Help Shape the Future of Space Exploration

Join The Planetary Society Now  arrow.png

Join our eNewsletter for updates & action alerts

    Please leave this field empty
Blogs

Doug Ellison

Europlanet : Simulating the SMART-1 impact

Posted by Doug Ellison

22-08-2007 6:48 CDT

Topics:

by Doug Ellison in Potsdam

Today is about the Moon - the main conference hall has a series of presentations throughout the day - the first half being mainly about the European orbiter SMART-1. Mark Burchell (who spoke about Stardust yesterday) talked about simulating the impact of SMART-1 into the lunar surface at the end of its mission. Using the same gas gun that was used to understand the Stardust collection process, he and his team simulated the comparatively low speed, very low angle of incidence impact for SMART-1

Light Gas Gun

Light Gas Gun
The light gas gun used to simulate impacts of comet material into aerogel, and SMART-1 into the Moo
A typical lunar meteorite impact, the sort that are occasionally caught on film, average an angle of about 45 degrees, and a speed of many tens of kilometers per second - perhaps 75 or more. SMART-1 was traveling at just two kilometers per second - and hit the surface at an angle of one degree. The question is, what should we expect that to do in terms of cratering and ejecta, and what might happen to the spacecraft? Mark's team used a lunar regolith simulant based on sand, and a 2-millimeter-diameter aluminium sphere fired down their 5-meter-long gas gun. They did a total of 14 test runs, with two at 10 degrees, four at 5 degrees, four at 2 degrees, and a final four at the SMART-1 impact angle of 1 degree. The morphological changes between these angles are significant.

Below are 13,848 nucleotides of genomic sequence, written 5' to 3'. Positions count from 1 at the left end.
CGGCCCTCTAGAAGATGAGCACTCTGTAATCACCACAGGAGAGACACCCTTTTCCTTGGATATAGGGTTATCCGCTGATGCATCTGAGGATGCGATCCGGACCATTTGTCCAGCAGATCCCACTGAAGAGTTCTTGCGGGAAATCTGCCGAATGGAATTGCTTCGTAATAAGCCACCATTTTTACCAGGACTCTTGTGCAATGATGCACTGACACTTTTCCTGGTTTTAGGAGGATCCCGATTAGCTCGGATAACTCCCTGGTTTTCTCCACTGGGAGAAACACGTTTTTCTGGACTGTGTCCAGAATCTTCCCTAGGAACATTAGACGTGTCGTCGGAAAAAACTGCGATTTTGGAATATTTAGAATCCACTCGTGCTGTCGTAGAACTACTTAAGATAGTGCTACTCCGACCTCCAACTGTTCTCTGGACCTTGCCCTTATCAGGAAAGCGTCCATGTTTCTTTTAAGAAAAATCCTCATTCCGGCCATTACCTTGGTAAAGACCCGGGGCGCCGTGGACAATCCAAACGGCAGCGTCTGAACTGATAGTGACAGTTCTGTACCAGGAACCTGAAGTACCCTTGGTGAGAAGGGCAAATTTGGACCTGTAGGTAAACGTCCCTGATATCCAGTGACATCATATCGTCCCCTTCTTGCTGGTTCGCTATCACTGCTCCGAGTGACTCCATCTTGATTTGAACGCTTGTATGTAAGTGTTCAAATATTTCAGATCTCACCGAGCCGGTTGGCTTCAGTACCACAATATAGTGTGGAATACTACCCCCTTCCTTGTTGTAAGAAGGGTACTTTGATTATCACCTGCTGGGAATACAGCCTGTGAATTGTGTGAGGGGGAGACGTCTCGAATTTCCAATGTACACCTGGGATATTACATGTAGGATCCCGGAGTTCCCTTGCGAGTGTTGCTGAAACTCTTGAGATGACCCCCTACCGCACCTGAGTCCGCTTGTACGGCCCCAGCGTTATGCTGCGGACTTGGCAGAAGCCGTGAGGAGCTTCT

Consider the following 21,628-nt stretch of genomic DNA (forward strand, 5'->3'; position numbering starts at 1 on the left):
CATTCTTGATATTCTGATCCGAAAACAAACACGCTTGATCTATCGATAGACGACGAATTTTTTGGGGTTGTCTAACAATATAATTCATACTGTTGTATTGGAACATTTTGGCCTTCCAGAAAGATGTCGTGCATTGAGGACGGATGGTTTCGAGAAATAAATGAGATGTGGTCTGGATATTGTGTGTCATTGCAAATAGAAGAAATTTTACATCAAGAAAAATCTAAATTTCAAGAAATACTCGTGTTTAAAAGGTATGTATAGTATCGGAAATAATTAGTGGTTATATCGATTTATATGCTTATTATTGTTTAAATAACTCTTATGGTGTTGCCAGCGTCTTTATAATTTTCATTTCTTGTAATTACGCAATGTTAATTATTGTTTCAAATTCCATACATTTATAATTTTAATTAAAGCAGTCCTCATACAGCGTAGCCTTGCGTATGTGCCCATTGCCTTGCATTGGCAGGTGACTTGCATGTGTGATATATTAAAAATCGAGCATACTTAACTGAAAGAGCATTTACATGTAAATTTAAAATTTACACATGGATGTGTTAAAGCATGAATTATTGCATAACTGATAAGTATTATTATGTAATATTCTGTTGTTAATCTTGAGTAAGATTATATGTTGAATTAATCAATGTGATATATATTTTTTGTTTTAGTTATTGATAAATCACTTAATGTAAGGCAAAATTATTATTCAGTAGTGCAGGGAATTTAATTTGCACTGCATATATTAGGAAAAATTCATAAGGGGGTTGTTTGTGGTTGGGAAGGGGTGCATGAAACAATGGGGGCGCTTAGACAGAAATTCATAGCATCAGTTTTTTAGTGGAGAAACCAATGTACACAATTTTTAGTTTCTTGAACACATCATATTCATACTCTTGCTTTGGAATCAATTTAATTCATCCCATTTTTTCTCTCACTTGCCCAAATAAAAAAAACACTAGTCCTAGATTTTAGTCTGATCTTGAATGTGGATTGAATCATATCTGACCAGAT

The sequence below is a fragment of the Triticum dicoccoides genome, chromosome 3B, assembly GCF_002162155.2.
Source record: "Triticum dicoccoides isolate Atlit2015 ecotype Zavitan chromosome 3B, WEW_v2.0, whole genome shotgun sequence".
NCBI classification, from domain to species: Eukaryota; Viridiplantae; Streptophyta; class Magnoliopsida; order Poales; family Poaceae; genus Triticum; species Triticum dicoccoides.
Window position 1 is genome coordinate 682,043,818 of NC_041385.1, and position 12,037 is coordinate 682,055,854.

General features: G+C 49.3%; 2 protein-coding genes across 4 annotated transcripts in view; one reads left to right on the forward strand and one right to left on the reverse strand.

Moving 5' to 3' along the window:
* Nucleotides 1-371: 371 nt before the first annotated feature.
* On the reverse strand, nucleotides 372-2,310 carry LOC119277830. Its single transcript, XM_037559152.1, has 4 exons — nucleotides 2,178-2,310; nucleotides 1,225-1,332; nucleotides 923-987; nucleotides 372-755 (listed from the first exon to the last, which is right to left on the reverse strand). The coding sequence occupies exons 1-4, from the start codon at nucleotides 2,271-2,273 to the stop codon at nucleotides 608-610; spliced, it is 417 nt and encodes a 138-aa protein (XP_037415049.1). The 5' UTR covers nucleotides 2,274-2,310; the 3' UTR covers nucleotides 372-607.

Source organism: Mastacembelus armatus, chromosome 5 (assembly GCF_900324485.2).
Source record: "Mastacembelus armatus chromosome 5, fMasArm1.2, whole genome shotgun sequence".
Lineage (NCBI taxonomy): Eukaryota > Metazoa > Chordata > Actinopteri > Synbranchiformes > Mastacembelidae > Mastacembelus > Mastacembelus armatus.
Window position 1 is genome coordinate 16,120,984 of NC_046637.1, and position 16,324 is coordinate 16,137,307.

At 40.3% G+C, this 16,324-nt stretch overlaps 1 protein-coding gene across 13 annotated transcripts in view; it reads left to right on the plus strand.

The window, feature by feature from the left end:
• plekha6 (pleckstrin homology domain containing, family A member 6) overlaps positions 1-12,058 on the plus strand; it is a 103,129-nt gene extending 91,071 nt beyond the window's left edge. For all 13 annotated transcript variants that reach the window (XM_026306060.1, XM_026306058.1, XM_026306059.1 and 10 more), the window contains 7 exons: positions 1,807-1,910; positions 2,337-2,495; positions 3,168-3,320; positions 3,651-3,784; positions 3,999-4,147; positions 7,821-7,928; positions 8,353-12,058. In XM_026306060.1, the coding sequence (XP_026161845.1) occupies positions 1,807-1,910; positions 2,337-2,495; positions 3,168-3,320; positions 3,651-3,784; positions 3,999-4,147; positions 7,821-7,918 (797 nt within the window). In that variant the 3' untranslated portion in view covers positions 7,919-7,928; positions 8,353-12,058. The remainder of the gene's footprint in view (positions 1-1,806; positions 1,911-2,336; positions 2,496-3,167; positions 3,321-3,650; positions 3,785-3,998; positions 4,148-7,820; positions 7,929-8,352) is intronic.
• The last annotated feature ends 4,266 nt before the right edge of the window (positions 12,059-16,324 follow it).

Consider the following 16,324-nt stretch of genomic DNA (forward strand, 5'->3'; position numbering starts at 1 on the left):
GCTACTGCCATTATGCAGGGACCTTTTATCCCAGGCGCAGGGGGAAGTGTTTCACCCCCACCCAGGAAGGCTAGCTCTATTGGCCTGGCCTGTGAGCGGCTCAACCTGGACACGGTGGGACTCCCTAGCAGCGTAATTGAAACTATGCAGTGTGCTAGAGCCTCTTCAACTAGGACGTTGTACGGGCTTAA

At 10 degrees, the crater is fairly round and a central peak forms, slightly

 
See other posts from August 2007

 

Or read more blog entries about:

Comments:

Leave a Comment:

You must be logged in to submit a comment. Log in now.
Facebook Twitter Email RSS AddThis

Blog Search

Planetary Defense

An asteroid or comet headed for Earth is the only large-scale natural disaster we can prevent. Working together to fund our Shoemaker NEO Grants for astronomers, we can help save the world.

Donate

Featured Images

Opportunity panorama at Rocheport
Ice Flows and Dunes in Mars' Northern Polar Region
The TRAPPIST-1 system: Where might liquid water exist?
The TRAPPIST-1 system
More Images

Featured Video

Intro Astronomy 2017. Class 5: Venus & Mars

Watch Now

Space in Images

Pretty pictures and
awe-inspiring science.

See More

Join The Planetary Society

Let’s explore the cosmos together!

Become a Member

Connect With Us

Facebook, Twitter, YouTube and more…
Continue the conversation with our online community!